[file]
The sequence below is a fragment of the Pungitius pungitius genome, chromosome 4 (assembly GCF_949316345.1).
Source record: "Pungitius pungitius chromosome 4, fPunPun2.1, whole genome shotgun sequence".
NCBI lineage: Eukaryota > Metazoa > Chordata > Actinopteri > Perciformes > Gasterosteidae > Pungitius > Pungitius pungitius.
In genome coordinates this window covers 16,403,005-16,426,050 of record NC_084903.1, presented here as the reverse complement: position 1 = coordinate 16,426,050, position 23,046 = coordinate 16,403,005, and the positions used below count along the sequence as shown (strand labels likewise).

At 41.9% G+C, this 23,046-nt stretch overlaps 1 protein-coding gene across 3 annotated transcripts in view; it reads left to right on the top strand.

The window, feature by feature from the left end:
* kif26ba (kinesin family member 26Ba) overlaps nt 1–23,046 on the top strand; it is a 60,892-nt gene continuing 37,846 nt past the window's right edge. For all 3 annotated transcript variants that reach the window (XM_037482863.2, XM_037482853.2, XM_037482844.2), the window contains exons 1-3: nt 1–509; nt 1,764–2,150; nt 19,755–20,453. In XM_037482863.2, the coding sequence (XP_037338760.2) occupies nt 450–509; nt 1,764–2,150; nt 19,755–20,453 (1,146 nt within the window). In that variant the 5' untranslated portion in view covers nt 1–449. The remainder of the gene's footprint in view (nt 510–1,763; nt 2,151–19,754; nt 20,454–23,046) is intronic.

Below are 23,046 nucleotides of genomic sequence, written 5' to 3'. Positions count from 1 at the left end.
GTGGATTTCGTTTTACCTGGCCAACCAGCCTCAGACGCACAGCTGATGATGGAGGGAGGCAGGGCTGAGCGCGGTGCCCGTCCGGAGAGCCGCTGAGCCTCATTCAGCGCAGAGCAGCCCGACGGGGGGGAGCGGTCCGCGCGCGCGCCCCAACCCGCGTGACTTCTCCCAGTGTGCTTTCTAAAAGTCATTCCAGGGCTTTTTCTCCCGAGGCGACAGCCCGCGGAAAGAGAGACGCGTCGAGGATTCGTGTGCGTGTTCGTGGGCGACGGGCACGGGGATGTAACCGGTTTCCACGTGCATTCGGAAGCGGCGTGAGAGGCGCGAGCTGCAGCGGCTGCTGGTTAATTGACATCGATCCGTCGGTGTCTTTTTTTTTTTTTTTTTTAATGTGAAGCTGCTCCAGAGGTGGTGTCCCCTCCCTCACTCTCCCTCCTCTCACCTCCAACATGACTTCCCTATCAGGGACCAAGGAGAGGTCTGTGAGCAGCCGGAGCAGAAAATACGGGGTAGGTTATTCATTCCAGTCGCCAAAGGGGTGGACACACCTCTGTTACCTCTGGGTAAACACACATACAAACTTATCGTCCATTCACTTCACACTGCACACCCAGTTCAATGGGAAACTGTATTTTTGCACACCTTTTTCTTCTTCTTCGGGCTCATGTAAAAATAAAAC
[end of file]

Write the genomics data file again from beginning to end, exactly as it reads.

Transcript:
The sequence below is a fragment of the Pungitius pungitius genome, chromosome 4 (assembly GCF_949316345.1).
Source record: "Pungitius pungitius chromosome 4, fPunPun2.1, whole genome shotgun sequence".
NCBI lineage: Eukaryota > Metazoa > Chordata > Actinopteri > Perciformes > Gasterosteidae > Pungitius > Pungitius pungitius.
In genome coordinates this window covers 16,403,005-16,426,050 of record NC_084903.1, presented here as the reverse complement: position 1 = coordinate 16,426,050, position 23,046 = coordinate 16,403,005, and the positions used below count along the sequence as shown (strand labels likewise).

At 41.9% G+C, this 23,046-nt stretch overlaps 1 protein-coding gene across 3 annotated transcripts in view; it reads left to right on the top strand.

The window, feature by feature from the left end:
* kif26ba (kinesin family member 26Ba) overlaps nt 1–23,046 on the top strand; it is a 60,892-nt gene continuing 37,846 nt past the window's right edge. For all 3 annotated transcript variants that reach the window (XM_037482863.2, XM_037482853.2, XM_037482844.2), the window contains exons 1-3: nt 1–509; nt 1,764–2,150; nt 19,755–20,453. In XM_037482863.2, the coding sequence (XP_037338760.2) occupies nt 450–509; nt 1,764–2,150; nt 19,755–20,453 (1,146 nt within the window). In that variant the 5' untranslated portion in view covers nt 1–449. The remainder of the gene's footprint in view (nt 510–1,763; nt 2,151–19,754; nt 20,454–23,046) is intronic.

Below are 23,046 nucleotides of genomic sequence, written 5' to 3'. Positions count from 1 at the left end.
GTGGATTTCGTTTTACCTGGCCAACCAGCCTCAGACGCACAGCTGATGATGGAGGGAGGCAGGGCTGAGCGCGGTGCCCGTCCGGAGAGCCGCTGAGCCTCATTCAGCGCAGAGCAGCCCGACGGGGGGGAGCGGTCCGCGCGCGCGCCCCAACCCGCGTGACTTCTCCCAGTGTGCTTTCTAAAAGTCATTCCAGGGCTTTTTCTCCCGAGGCGACAGCCCGCGGAAAGAGAGACGCGTCGAGGATTCGTGTGCGTGTTCGTGGGCGACGGGCACGGGGATGTAACCGGTTTCCACGTGCATTCGGAAGCGGCGTGAGAGGCGCGAGCTGCAGCGGCTGCTGGTTAATTGACATCGATCCGTCGGTGTCTTTTTTTTTTTTTTTTTTAATGTGAAGCTGCTCCAGAGGTGGTGTCCCCTCCCTCACTCTCCCTCCTCTCACCTCCAACATGACTTCCCTATCAGGGACCAAGGAGAGGTCTGTGAGCAGCCGGAGCAGAAAATACGGGGTAGGTTATTCATTCCAGTCGCCAAAGGGGTGGACACACCTCTGTTACCTCTGGGTAAACACACATACAAACTTATCGTCCATTCACTTCACACTGCACACCCAGTTCAATGGGAAACTGTATTTTTGCACACCTTTTTCTTCTTCTTCGGGCTCATGTAAAAATAAAAC